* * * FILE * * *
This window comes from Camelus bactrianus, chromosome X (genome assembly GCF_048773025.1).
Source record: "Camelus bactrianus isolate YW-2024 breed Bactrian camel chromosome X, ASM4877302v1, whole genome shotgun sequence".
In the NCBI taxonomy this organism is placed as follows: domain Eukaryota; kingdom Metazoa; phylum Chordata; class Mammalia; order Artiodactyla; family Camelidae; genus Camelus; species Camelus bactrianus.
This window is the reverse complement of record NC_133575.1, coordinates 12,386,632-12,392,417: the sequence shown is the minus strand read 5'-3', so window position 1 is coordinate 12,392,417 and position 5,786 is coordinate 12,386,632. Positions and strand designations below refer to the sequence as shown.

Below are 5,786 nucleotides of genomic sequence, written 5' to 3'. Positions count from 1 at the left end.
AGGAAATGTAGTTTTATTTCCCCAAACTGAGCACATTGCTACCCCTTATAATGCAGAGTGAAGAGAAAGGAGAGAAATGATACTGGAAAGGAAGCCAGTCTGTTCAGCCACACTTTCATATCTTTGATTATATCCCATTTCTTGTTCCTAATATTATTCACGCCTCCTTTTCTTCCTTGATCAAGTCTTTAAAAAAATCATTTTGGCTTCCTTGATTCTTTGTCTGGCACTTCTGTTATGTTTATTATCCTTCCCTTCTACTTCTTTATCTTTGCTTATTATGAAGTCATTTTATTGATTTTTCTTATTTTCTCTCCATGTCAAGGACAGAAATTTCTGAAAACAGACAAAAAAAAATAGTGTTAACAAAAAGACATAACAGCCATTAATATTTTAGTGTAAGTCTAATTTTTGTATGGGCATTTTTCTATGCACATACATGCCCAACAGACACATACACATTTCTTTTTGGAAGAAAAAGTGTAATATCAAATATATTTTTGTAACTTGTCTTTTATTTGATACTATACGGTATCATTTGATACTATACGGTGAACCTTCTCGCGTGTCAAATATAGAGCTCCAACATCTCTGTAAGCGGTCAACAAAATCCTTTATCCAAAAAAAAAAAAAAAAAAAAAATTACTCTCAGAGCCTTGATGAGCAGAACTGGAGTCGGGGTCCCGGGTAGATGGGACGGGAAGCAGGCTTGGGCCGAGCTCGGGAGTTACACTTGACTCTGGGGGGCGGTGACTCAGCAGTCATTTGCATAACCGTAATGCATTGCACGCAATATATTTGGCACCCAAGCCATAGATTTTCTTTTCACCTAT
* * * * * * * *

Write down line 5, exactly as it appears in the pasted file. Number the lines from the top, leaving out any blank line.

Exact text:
Below are 5,786 nucleotides of genomic sequence, written 5' to 3'. Positions count from 1 at the left end.